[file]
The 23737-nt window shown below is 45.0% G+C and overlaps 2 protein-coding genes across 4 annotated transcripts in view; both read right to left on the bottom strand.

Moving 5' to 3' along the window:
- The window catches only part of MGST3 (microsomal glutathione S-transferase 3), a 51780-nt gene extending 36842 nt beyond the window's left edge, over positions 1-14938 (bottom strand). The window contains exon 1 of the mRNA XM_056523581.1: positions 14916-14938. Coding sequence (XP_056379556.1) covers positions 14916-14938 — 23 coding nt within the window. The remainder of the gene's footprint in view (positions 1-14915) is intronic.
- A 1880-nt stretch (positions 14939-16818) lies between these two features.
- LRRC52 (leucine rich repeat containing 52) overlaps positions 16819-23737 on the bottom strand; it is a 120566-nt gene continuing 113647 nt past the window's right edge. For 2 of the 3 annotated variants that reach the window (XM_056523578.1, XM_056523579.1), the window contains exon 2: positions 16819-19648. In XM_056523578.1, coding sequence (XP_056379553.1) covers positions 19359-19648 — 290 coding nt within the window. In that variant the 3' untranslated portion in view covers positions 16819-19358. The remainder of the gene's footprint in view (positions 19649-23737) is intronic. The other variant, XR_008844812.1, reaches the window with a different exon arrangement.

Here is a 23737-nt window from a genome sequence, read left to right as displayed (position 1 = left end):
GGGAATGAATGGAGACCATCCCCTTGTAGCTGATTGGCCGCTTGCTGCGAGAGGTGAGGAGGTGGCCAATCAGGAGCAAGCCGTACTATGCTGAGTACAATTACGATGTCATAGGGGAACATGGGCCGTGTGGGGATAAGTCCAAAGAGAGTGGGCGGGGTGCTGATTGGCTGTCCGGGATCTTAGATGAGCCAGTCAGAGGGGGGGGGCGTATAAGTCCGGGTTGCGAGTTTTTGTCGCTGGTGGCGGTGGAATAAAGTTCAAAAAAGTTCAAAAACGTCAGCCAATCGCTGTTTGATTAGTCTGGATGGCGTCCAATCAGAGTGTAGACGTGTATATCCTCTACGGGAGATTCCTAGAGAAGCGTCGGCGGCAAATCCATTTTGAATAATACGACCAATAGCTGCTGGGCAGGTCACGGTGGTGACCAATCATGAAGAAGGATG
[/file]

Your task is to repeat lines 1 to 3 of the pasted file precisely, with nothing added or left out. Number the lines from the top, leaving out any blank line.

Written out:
The 23737-nt window shown below is 45.0% G+C and overlaps 2 protein-coding genes across 4 annotated transcripts in view; both read right to left on the bottom strand.

Moving 5' to 3' along the window:
- The window catches only part of MGST3 (microsomal glutathione S-transferase 3), a 51780-nt gene extending 36842 nt beyond the window's left edge, over positions 1-14938 (bottom strand). The window contains exon 1 of the mRNA XM_056523581.1: positions 14916-14938. Coding sequence (XP_056379556.1) covers positions 14916-14938 — 23 coding nt within the window. The remainder of the gene's footprint in view (positions 1-14915) is intronic.